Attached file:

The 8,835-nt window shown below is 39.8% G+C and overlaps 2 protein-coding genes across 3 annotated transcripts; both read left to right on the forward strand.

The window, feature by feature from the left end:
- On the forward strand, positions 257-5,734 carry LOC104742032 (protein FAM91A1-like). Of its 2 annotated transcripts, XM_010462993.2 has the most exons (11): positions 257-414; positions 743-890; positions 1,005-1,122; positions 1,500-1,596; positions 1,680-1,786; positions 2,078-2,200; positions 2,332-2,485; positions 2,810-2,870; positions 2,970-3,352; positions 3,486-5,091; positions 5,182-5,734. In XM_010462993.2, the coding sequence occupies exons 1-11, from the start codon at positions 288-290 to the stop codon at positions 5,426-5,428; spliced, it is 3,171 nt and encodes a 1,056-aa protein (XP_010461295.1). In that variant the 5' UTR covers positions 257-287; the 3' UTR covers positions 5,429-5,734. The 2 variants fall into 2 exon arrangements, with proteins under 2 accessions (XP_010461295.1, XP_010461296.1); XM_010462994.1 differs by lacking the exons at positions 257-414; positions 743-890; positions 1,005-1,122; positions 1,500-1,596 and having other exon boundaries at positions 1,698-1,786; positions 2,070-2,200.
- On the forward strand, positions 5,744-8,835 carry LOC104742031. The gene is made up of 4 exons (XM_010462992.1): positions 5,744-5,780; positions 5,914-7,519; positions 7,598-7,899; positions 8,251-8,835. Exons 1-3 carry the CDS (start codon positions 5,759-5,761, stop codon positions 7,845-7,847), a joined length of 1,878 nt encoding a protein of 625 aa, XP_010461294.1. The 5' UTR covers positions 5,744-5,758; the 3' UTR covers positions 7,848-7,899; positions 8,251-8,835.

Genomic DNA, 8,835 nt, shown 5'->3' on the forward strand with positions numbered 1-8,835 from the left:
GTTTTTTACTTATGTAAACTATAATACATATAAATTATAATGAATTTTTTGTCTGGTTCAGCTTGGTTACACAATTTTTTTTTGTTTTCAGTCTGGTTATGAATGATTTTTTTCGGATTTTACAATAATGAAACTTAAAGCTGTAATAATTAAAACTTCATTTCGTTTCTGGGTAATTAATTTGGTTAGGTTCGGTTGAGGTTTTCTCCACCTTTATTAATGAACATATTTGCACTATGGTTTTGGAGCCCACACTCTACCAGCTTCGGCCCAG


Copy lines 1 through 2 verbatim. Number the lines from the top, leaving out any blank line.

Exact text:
The 8,835-nt window shown below is 39.8% G+C and overlaps 2 protein-coding genes across 3 annotated transcripts; both read left to right on the forward strand.

The window, feature by feature from the left end: